Get to know our team! Meet Visual Design Lead Natalia Hertzog

Visual Design Lead Natalia Hertzog worked on the Flower Press Interactive team since 2020. She holds a BFA in Graphic Design from the University of the Arts in Philadelphia and has been working in design for more than 21 years.



What drew you to a career as a designer?


It turned out that my career path naturally evolved from my early days in graphic design. After earning a BFA as a print designer, starting with magazine layouts at a publishing firm and later transitioning to boutique agencies where I created print materials for local businesses. I appreciated the smaller agency feel. There was more interaction with the client and the creativity bounced around the designers more fluidly. 


Businesses began to need an online presence as well as traditional print marketing, so my role shifted towards digital platforms over time. This evolution led me to specialize exclusively in digital design, with a particular focus on app design when I joined Flower Press Interactive.


As a visual designer, whether it’s for a phone, computer, or paper – I want to make the user experience visually pleasing and have the client’s style and feeling resonate through the project. 


What’s your favorite part of the job?


My favorite part of being a designer for Flower Press Interactive is the team’s support and flexibility. I can bounce ideas back and forth with the team to get the best understanding for a project. I can ask for opinions on my designs and help when it comes to technology that I don’t fully grasp. The flexibility in my day-to-day schedule helps me be creative as I can focus on designing when I am in the right mind frame in a quiet working environment. I have a grade-school-aged son, so being available for him after school is very important for my home/work balance.


What’s the biggest challenge about your job?


My biggest challenge in being a visual designer is when there are unforeseen creative blocks. I can hit a wall that I can’t back out from. The wall can be caused by anything – personal stressors, too many rainy days or not having an easy connection with a project. So when given a task to be creative and all I see is a blank canvas in my mind, I know I need to step away and regroup. I need a complete disconnect from the task at hand. Taking a walk, talking with a friend, going out for a bite to eat – something positive that diverts my focus entirely. Then usually, like a bolt of lightning, I’ll get an idea that starts the creative flow again.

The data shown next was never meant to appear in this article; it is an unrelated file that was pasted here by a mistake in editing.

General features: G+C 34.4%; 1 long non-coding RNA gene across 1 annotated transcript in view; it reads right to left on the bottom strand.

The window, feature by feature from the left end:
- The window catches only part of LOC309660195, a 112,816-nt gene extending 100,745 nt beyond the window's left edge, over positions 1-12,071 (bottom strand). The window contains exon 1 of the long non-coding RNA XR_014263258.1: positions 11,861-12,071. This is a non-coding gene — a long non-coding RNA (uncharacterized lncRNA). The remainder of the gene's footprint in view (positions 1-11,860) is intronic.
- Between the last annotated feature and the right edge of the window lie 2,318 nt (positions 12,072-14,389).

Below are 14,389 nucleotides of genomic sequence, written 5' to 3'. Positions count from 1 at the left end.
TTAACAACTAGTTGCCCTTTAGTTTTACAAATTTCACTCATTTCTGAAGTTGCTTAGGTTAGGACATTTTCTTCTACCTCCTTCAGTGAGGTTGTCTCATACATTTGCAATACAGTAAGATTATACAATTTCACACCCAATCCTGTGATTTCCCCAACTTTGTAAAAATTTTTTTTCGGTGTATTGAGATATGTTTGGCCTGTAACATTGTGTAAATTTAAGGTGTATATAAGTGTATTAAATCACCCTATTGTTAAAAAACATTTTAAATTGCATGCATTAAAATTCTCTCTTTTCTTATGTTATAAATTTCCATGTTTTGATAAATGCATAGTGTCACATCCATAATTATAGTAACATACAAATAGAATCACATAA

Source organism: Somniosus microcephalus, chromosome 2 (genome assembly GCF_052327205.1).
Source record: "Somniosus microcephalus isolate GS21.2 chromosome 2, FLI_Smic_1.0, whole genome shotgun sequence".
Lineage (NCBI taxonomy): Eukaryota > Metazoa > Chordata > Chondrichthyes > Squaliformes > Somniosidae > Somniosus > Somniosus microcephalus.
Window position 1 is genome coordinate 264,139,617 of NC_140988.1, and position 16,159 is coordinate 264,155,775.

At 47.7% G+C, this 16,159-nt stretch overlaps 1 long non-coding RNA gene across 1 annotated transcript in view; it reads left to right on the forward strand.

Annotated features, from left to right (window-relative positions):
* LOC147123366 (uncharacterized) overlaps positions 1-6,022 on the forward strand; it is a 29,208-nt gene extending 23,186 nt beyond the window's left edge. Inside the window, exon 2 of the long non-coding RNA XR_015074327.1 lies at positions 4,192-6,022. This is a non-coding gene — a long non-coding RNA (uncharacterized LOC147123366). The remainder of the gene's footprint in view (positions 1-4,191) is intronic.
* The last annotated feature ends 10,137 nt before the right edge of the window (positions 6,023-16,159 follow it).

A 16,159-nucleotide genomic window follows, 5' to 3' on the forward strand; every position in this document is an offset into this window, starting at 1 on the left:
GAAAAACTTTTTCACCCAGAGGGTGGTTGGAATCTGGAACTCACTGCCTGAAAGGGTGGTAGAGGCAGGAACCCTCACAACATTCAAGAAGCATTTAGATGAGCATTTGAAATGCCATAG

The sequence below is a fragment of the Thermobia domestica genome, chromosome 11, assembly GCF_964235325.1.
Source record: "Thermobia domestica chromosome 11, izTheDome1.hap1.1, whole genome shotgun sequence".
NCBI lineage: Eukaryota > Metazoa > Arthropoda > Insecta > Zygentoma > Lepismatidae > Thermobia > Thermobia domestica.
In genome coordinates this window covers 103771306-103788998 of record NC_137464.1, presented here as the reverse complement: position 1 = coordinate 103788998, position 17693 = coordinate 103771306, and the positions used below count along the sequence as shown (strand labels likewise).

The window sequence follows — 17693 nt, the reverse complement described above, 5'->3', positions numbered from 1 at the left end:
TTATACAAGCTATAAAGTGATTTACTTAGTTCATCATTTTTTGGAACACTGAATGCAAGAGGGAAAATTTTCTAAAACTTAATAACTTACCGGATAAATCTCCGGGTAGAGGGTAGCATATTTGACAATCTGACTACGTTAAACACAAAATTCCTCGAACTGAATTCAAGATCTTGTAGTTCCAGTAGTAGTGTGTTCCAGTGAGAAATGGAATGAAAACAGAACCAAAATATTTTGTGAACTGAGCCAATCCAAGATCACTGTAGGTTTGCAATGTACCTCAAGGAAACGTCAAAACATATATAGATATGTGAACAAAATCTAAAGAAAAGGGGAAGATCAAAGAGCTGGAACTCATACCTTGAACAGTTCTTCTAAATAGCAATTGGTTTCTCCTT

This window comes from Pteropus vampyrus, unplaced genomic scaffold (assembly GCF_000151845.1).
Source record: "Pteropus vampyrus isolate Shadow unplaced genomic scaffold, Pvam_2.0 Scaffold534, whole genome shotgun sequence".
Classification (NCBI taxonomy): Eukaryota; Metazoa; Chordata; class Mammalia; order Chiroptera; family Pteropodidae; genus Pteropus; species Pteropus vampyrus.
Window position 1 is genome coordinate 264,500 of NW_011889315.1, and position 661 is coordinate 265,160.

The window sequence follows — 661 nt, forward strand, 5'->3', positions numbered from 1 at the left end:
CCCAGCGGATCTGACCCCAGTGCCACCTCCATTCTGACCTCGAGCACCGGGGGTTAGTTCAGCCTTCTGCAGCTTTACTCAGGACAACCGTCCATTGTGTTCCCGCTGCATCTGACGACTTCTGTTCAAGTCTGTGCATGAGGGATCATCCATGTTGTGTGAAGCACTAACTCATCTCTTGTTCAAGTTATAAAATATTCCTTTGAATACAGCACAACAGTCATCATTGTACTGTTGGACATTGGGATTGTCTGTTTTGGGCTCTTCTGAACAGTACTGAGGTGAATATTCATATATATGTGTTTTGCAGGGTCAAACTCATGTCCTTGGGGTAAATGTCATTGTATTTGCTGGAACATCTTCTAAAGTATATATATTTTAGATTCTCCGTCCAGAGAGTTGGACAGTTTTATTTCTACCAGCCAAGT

What’s your favorite thing to do outside of work?


When I am not in front of my computer, I really enjoy being outside working in my flowerbeds. It might be the designer in me, but I find myself always tinkering with the placement of my rock garden, constantly pruning and pulling weeds. Being outdoors and playing in the dirt is such a contrast from indoor computer work that it truly helps me reset. There is also a sense of peace outside with my son and dog playing in the yard while I garden. It helps me forget about the stressors for a short time.  


Do any past projects stand out to you?


The Before the Field app stands out to me most in my time with Flower Press Interactive. I worked on everything visual, from logo creation to app screen designs. Working incessantly to get the client’s vision to come to life was an exciting challenge. Creating a tool that young athletes can use to better themselves went a long way in motivating the perfect design. I really enjoyed the complete customization that was created by our team. 


What would surprise people about your job?


This is a hard question. I am so immersed in this field, I have to step back and think of what others think I actually do. For 20 years, when asked, I say I am a designer. But no one really knows what that means. I design apps and websites in layman’s terms. So while that sounds “cool”, the most surprising part of my job is what is involved before and after my designing role. I can’t start my task without the incredible discovery phase that takes months to sort through. And once I do my due diligence in designing, I hand off my creation to an engineering team to ultimately create. The entire process takes a great team from start to finish. I can’t do my job without their expertise.